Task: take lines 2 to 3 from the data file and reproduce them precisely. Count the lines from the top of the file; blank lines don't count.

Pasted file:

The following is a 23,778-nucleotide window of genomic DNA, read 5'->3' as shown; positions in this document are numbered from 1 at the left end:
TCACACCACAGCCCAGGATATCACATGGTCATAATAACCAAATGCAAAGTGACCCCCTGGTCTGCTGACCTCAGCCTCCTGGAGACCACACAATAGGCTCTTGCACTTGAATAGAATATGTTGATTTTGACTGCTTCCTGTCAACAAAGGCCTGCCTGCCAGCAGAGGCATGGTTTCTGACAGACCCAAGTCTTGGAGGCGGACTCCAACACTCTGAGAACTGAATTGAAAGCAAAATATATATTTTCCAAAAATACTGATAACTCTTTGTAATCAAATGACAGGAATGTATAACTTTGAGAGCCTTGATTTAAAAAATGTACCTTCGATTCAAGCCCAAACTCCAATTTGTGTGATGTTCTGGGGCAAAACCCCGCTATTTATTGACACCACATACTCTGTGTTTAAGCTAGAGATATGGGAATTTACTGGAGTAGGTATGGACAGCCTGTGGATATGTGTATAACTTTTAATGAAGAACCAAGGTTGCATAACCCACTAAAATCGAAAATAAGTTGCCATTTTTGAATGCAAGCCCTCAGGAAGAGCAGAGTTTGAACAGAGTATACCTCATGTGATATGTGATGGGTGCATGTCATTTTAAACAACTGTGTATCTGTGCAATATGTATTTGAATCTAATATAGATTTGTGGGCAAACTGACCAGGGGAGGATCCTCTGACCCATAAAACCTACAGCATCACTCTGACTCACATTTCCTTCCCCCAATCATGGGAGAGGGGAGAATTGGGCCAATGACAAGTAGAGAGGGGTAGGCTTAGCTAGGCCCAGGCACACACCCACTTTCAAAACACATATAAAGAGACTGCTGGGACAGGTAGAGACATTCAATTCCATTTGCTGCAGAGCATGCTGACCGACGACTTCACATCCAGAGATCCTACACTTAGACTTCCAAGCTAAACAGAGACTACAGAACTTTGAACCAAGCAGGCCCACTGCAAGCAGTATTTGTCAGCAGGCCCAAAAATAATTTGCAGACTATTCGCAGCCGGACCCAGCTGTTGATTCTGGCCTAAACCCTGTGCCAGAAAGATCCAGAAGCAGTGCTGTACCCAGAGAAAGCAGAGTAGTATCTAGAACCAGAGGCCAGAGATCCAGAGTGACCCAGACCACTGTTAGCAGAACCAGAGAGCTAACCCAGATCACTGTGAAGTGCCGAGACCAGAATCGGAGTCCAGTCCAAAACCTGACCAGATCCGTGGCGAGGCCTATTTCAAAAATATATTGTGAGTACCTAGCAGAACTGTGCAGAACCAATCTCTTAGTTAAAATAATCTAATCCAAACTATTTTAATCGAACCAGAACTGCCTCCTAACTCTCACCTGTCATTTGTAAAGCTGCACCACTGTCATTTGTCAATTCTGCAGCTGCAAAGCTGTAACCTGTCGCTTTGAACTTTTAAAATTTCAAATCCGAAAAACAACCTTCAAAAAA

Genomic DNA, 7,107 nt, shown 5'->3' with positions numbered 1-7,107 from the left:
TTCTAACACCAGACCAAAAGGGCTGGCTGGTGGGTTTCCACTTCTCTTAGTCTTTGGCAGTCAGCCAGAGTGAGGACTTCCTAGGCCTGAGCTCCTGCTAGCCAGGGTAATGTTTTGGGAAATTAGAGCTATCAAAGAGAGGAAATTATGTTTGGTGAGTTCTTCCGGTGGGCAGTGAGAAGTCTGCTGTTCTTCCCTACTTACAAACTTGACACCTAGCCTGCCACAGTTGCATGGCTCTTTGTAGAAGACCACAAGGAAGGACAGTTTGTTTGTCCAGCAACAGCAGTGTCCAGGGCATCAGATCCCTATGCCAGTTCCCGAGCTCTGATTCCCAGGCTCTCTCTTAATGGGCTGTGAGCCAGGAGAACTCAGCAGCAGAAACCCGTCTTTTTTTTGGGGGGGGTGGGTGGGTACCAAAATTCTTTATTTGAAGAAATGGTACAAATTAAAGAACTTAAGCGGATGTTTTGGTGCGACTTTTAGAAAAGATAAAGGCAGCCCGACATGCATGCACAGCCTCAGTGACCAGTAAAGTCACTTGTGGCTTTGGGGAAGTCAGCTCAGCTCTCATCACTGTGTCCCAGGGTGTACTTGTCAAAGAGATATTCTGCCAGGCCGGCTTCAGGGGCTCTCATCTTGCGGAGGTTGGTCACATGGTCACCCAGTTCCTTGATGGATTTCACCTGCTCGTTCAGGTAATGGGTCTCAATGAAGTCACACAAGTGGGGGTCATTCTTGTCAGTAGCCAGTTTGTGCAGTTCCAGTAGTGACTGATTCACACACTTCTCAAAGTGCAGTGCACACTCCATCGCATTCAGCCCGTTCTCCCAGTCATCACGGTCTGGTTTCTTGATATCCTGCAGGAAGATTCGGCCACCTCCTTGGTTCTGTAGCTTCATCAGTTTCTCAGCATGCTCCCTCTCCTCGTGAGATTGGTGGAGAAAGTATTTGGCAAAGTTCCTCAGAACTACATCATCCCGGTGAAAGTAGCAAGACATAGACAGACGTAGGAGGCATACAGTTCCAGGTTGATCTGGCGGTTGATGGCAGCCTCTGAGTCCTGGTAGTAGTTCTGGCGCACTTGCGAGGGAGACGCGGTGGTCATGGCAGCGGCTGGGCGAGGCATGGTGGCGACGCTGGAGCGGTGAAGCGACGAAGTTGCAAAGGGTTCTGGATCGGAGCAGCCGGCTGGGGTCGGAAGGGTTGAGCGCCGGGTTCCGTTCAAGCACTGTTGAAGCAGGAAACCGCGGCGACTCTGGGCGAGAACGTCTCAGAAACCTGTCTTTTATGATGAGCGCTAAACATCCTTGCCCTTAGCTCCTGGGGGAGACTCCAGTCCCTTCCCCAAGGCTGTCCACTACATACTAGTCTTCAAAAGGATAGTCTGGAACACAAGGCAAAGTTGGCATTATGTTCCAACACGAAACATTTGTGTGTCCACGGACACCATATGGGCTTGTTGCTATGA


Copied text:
TCACACCACAGCCCAGGATATCACATGGTCATAATAACCAAATGCAAAGTGACCCCCTGGTCTGCTGACCTCAGCCTCCTGGAGACCACACAATAGGCTCTTGCACTTGAATAGAATATGTTGATTTTGACTGCTTCCTGTCAACAAAGGCCTGCCTGCCAGCAGAGGCATGGTTTCTGACAGACCCAAGTCTTGGAGGCGGACTCCAACACTCTGAGAACTGAATTGAAAGCAAAATATATATTTTCCAAAAATACTGATAACTCTTTGTAATCAAATGACAGGAATGTATAACTTTGAGAGCCTTGATTTAAAAAATGTACCTTCGATTCAAGCCCAAACTCCAATTTGTGTGATGTTCTGGGGCAAAACCCCGCTATTTATTGACACCACATACTCTGTGTTTAAGCTAGAGATATGGGAATTTACTGGAGTAGGTATGGACAGCCTGTGGATATGTGTATAACTTTTAATGAAGAACCAAGGTTGCATAACCCACTAAAATCGAAAATAAGTTGCCATTTTTGAATGCAAGCCCTCAGGAAGAGCAGAGTTTGAACAGAGTATACCTCATGTGATATGTGATGGGTGCATGTCATTTTAAACAACTGTGTATCTGTGCAATATGTATTTGAATCTAATATAGATTTGTGGGCAAACTGACCAGGGGAGGATCCTCTGACCCATAAAACCTACAGCATCACTCTGACTCACATTTCCTTCCCCCAATCATGGGAGAGGGGAGAATTGGGCCAATGACAAGTAGAGAGGGGTAGGCTTAGCTAGGCCCAGGCACACACCCACTTTCAAAACACATATAAAGAGACTGCTGGGACAGGTAGAGACATTCAATTCCATTTGCTGCAGAGCATGCTGACCGACGACTTCACATCCAGAGATCCTACACTTAGACTTCCAAGCTAAACAGAGACTACAGAACTTTGAACCAAGCAGGCCCACTGCAAGCAGTATTTGTCAGCAGGCCCAAAAATAATTTGCAGACTATTCGCAGCCGGACCCAGCTGTTGATTCTGGCCTAAACCCTGTGCCAGAAAGATCCAGAAGCAGTGCTGTACCCAGAGAAAGCAGAGTAGTATCTAGAACCAGAGGCCAGAGATCCAGAGTGACCCAGACCACTGTTAGCAGAACCAGAGAGCTAACCCAGATCACTGTGAAGTGCCGAGACCAGAATCGGAGTCCAGTCCAAAACCTGACCAGATCCGTGGCGAGGCCTATTTCAAAAATATATTGTGAGTACCTAGCAGAACTGTGCAGAACCAATCTCTTAGTTAAAATAATCTAATCCAAACTATTTTAATCGAACCAGAACTGCCTCCTAACTCTCACCTGTCATTTGTAAAGCTGCACCACTGTCATTTGTCAATTCTGCAGCTGCAAAGCTGTAACCTGTCGCTTTGAACTTTTAAAATTTCAAATCCGAAAAACAACCTTCAAAAAA

Genomic DNA, 7,107 nt, shown 5'->3' with positions numbered 1-7,107 from the left: